The Cannigma reports…
Cannabis interacts directly with a system in our body that helps regulate our immune responses and we know that it can be helpful in treating auto-immune diseases. It is not necessarily as helpful when it comes to fending off viruses and other pathogens, however.
What cannabis does to the body
Chemicals in the cannabis plant like THC and CBD, called, cannabinoids, interact directly with the body’s endocannabinoid system. These chemicals mimic natural chemicals the body produces, all of which can trigger a wide variety of effects on functions like sleep, hunger, pain and mood.
Part of the endocannabinoid system’s role is to maintain homeostasis or balance of the immune system. While the literature contains some contradictions on how exactly that works, it is generally considered a “gate-keeper” of the immune system — preventing it from causing overwhelming inflammatory responses.
Suppressing the immune system may make cannabinoids helpful in conditions where immune responses turn against the patient’s own body. Indeed, many autoimmune conditions, such as rheumatoid arthritis, multiple sclerosis, and diabetes, have already been tied to dysregulation in the endocannabinoid system.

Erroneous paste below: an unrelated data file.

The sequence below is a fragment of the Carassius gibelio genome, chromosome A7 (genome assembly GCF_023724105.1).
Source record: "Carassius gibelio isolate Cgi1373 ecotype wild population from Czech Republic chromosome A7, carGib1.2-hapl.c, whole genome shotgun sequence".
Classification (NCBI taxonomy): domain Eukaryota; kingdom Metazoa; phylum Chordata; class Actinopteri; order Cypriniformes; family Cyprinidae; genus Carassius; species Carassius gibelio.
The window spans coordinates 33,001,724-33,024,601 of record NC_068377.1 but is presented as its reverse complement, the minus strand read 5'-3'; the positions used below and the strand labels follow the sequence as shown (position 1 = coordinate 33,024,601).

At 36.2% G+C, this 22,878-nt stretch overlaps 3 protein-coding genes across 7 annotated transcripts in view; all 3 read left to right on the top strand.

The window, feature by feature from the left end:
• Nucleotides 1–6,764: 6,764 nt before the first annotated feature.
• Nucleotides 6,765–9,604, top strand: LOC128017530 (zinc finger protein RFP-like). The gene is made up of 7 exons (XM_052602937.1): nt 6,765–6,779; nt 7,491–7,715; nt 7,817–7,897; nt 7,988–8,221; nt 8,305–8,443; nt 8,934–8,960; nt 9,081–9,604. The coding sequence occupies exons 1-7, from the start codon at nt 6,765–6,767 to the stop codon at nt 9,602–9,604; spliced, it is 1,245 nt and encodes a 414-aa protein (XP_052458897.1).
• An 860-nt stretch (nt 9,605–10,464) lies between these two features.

Still, in cases of infection from pathogens, researchers warn that these immunosuppressive effects could be problematic — suppressing the body’s natural and needed immune responses.
Research on cannabis for immune health
While our theoretical understanding of the endocannabinoid system suggests that cannabis could suppress important immune responses, thereby increasing our susceptibility to infectious diseases, the research actually presents a more complex picture.
Beyond treating autoimmune conditions, suppressing immune responses can in some other situations be desirable when dealing with certain infections. When under attack from an infection our bodies sometimes go into sepsis — producing a systemic inflammatory response that can lead to death. Reducing this response could be live-saving.